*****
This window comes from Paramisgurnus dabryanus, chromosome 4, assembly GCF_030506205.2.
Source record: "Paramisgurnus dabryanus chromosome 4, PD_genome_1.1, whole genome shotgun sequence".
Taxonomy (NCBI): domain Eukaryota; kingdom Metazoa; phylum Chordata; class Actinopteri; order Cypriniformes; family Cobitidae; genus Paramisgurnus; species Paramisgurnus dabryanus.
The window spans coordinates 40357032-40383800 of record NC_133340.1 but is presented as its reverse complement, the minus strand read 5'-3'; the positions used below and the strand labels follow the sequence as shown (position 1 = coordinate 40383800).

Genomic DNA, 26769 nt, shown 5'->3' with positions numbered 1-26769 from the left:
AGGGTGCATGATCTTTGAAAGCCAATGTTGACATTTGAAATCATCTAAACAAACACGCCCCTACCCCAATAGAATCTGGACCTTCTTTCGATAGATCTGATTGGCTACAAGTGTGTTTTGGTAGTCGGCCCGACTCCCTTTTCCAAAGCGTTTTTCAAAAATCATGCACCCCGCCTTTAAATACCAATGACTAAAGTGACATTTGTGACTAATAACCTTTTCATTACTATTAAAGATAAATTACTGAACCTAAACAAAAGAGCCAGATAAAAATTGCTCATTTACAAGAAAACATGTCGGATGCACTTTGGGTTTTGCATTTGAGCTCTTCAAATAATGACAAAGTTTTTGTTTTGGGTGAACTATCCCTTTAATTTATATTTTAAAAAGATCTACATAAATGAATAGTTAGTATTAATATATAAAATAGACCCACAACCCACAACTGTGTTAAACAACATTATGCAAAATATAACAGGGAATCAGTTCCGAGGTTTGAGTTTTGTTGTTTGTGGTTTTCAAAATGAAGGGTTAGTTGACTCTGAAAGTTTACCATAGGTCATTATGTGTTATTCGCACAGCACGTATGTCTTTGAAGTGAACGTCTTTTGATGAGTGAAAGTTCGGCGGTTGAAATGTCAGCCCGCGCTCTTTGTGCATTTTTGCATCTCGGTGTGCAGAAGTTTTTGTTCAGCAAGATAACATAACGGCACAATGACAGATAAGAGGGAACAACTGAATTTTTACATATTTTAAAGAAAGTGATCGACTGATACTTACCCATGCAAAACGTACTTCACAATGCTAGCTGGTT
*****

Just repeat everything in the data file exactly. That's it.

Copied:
This window comes from Paramisgurnus dabryanus, chromosome 4, assembly GCF_030506205.2.
Source record: "Paramisgurnus dabryanus chromosome 4, PD_genome_1.1, whole genome shotgun sequence".
Taxonomy (NCBI): domain Eukaryota; kingdom Metazoa; phylum Chordata; class Actinopteri; order Cypriniformes; family Cobitidae; genus Paramisgurnus; species Paramisgurnus dabryanus.
The window spans coordinates 40357032-40383800 of record NC_133340.1 but is presented as its reverse complement, the minus strand read 5'-3'; the positions used below and the strand labels follow the sequence as shown (position 1 = coordinate 40383800).

Genomic DNA, 26769 nt, shown 5'->3' with positions numbered 1-26769 from the left:
AGGGTGCATGATCTTTGAAAGCCAATGTTGACATTTGAAATCATCTAAACAAACACGCCCCTACCCCAATAGAATCTGGACCTTCTTTCGATAGATCTGATTGGCTACAAGTGTGTTTTGGTAGTCGGCCCGACTCCCTTTTCCAAAGCGTTTTTCAAAAATCATGCACCCCGCCTTTAAATACCAATGACTAAAGTGACATTTGTGACTAATAACCTTTTCATTACTATTAAAGATAAATTACTGAACCTAAACAAAAGAGCCAGATAAAAATTGCTCATTTACAAGAAAACATGTCGGATGCACTTTGGGTTTTGCATTTGAGCTCTTCAAATAATGACAAAGTTTTTGTTTTGGGTGAACTATCCCTTTAATTTATATTTTAAAAAGATCTACATAAATGAATAGTTAGTATTAATATATAAAATAGACCCACAACCCACAACTGTGTTAAACAACATTATGCAAAATATAACAGGGAATCAGTTCCGAGGTTTGAGTTTTGTTGTTTGTGGTTTTCAAAATGAAGGGTTAGTTGACTCTGAAAGTTTACCATAGGTCATTATGTGTTATTCGCACAGCACGTATGTCTTTGAAGTGAACGTCTTTTGATGAGTGAAAGTTCGGCGGTTGAAATGTCAGCCCGCGCTCTTTGTGCATTTTTGCATCTCGGTGTGCAGAAGTTTTTGTTCAGCAAGATAACATAACGGCACAATGACAGATAAGAGGGAACAACTGAATTTTTACATATTTTAAAGAAAGTGATCGACTGATACTTACCCATGCAAAACGTACTTCACAATGCTAGCTGGTT